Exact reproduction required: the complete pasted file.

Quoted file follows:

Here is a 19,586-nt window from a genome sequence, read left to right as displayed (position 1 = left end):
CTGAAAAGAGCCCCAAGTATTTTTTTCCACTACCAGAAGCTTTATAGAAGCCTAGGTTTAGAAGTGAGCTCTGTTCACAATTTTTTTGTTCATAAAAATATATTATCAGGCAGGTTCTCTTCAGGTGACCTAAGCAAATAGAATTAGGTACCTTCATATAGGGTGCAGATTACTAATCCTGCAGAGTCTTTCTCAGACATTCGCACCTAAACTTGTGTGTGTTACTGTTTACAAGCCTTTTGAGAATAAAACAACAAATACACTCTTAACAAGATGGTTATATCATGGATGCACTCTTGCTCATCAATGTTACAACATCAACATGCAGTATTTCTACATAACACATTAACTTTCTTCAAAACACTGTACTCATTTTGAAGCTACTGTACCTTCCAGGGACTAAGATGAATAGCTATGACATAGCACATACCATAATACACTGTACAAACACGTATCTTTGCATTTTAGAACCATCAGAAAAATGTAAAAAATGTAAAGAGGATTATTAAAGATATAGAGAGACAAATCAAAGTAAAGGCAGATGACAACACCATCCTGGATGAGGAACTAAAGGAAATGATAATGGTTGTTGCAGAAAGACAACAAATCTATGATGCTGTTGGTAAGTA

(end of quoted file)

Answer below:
Here is a 19,586-nt window from a genome sequence, read left to right as displayed (position 1 = left end):
CTGAAAAGAGCCCCAAGTATTTTTTTCCACTACCAGAAGCTTTATAGAAGCCTAGGTTTAGAAGTGAGCTCTGTTCACAATTTTTTTGTTCATAAAAATATATTATCAGGCAGGTTCTCTTCAGGTGACCTAAGCAAATAGAATTAGGTACCTTCATATAGGGTGCAGATTACTAATCCTGCAGAGTCTTTCTCAGACATTCGCACCTAAACTTGTGTGTGTTACTGTTTACAAGCCTTTTGAGAATAAAACAACAAATACACTCTTAACAAGATGGTTATATCATGGATGCACTCTTGCTCATCAATGTTACAACATCAACATGCAGTATTTCTACATAACACATTAACTTTCTTCAAAACACTGTACTCATTTTGAAGCTACTGTACCTTCCAGGGACTAAGATGAATAGCTATGACATAGCACATACCATAATACACTGTACAAACACGTATCTTTGCATTTTAGAACCATCAGAAAAATGTAAAAAATGTAAAGAGGATTATTAAAGATATAGAGAGACAAATCAAAGTAAAGGCAGATGACAACACCATCCTGGATGAGGAACTAAAGGAAATGATAATGGTTGTTGCAGAAAGACAACAAATCTATGATGCTGTTGGTAAGTA